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    ABSTRACT: Assessment of the functional consequences of variants near splice sites is a major challenge in the diagnostic laboratory. To address this issue, we created Expression Minigenes (EMGs) to determine the RNA and protein products generated by splice site variants (n = 10) implicated in cystic fibrosis (CF). Experimental results were compared with the splicing predictions of eight in silico tools. EMGs containing the full-length Cystic Fibrosis Transmembrane Conductance Regulator (CFTR) coding sequence and flanking intron sequences generated wild-type transcript and fully processed protein in Human Embryonic Kidney (HEK293) and CF bronchial epithelial (CFBE41o-) cells. Quantification of variant induced aberrant mRNA isoforms was concordant using fragment analysis and pyrosequencing. The splicing patterns of c.1585–1G>A and c.2657+5G>A were comparable to those reported in primary cells from individuals bearing these variants. Bioinformatics predictions were consistent with experimental results for 9/10 variants (MES), 8/10 variants (NNSplice) and 7/10 variants (SSAT and Sroogle). Programs that estimate the consequences of mis-splicing predicted 11/16 (HSF and ASSEDA) and 10/16 (Fsplice and SplicePort) experimentally observed mRNA isoforms. EMGs provide a robust experimental approach for clinical interpretation of splice site variants and refinement of in silico tools.This article is protected by copyright. All rights reserved
    Human Mutation 10/2014; 35(10). DOI:10.1002/humu.22624 · 5.14 Impact Factor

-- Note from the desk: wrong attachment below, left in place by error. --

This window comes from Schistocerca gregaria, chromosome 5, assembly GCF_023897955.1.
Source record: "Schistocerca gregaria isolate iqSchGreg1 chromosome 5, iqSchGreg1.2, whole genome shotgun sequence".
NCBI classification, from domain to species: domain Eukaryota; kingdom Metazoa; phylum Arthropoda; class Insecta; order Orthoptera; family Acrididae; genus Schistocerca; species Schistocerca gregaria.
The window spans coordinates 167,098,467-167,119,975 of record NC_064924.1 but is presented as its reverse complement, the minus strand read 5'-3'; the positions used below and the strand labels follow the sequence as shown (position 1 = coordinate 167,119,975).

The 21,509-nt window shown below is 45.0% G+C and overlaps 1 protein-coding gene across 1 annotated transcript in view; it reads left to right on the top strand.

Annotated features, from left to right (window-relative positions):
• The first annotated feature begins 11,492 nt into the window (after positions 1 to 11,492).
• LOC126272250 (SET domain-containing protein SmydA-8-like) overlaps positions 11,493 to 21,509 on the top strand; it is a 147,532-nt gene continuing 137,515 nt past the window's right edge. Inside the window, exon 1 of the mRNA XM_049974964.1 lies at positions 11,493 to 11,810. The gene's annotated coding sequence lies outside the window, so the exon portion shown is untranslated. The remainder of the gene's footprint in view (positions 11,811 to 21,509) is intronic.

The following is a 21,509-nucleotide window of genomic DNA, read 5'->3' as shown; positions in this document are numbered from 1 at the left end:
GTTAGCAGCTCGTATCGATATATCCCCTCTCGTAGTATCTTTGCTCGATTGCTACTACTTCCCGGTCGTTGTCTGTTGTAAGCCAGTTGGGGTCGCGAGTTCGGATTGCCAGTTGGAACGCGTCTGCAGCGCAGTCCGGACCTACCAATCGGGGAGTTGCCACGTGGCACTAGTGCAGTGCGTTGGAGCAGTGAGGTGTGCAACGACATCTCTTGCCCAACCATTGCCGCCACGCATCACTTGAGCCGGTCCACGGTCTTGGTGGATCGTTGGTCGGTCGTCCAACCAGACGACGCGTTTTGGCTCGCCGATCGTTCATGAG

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    • "chr6:64423242 C->T missense Sanders et al., 2012 RIMS1 13162.p1 chr6:72889392 +A frameshift Iossifov et al., 2012 13497.p1 chr6:73102488 +A frameshift Identified herein See also Table S2. "
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    ABSTRACT: Whole-exome sequencing (WES) studies have demonstrated the contribution of de novo loss-of-function single-nucleotide variants (SNVs) to autism spectrum disorder (ASD). However, challenges in the reliable detection of de novo insertions and deletions (indels) have limited inclusion of these variants in prior analyses. By applying a robust indel detection method to WES data from 787 ASD families (2,963 individuals), we demonstrate that de novo frameshift indels contribute to ASD risk (OR = 1.6; 95% CI = 1.0-2.7; p = 0.03), are more common in female probands (p = 0.02), are enriched among genes encoding FMRP targets (p = 6 x 10-9), and arise predominantly on the paternal chromosome (p < 0.001). On the basis of mutation rates in probands versus unaffected siblings, we conclude that de novo frameshift indels contribute to risk in approximately 3% of individuals with ASD. Finally, by observing clustering of mutations in unrelated probands, we uncover two ASD-associated genes: KMT2E (MLL5), a chromatin regulator, and RIMS1, a regulator of synaptic vesicle release.
    Cell Reports 10/2014; 9(1). DOI:10.1016/j.celrep.2014.08.068 · 8.36 Impact Factor